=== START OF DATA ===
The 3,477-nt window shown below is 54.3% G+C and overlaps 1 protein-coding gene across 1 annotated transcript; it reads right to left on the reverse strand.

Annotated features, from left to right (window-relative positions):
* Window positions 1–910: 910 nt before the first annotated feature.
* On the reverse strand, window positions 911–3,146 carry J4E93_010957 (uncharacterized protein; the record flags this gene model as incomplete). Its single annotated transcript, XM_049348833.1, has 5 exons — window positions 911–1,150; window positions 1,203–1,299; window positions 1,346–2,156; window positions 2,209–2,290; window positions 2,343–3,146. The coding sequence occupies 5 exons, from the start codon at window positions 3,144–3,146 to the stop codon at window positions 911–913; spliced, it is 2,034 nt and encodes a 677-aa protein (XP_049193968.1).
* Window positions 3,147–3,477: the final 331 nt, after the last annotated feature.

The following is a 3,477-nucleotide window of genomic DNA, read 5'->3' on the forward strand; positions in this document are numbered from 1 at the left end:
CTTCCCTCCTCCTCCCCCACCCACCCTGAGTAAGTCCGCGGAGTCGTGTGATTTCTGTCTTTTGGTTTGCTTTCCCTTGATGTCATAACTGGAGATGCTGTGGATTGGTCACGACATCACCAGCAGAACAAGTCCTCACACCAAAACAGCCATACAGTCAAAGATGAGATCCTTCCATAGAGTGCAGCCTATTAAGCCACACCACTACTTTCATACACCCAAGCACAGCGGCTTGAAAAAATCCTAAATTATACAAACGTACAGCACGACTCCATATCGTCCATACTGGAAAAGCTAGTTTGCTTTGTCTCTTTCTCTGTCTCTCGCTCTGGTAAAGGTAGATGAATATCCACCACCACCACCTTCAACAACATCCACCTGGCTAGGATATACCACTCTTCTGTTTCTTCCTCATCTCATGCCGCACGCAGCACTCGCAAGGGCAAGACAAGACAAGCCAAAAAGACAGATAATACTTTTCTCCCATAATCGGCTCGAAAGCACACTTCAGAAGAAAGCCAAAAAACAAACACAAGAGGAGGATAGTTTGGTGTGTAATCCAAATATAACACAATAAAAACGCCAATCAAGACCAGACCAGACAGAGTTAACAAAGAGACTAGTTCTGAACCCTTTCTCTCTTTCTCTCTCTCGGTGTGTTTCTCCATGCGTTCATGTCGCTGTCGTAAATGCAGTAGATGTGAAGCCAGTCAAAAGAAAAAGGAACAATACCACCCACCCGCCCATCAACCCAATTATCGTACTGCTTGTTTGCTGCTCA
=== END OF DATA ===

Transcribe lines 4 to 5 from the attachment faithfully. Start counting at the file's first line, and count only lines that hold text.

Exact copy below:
* On the reverse strand, window positions 911–3,146 carry J4E93_010957 (uncharacterized protein; the record flags this gene model as incomplete). Its single annotated transcript, XM_049348833.1, has 5 exons — window positions 911–1,150; window positions 1,203–1,299; window positions 1,346–2,156; window positions 2,209–2,290; window positions 2,343–3,146. The coding sequence occupies 5 exons, from the start codon at window positions 3,144–3,146 to the stop codon at window positions 911–913; spliced, it is 2,034 nt and encodes a 677-aa protein (XP_049193968.1).
* Window positions 3,147–3,477: the final 331 nt, after the last annotated feature.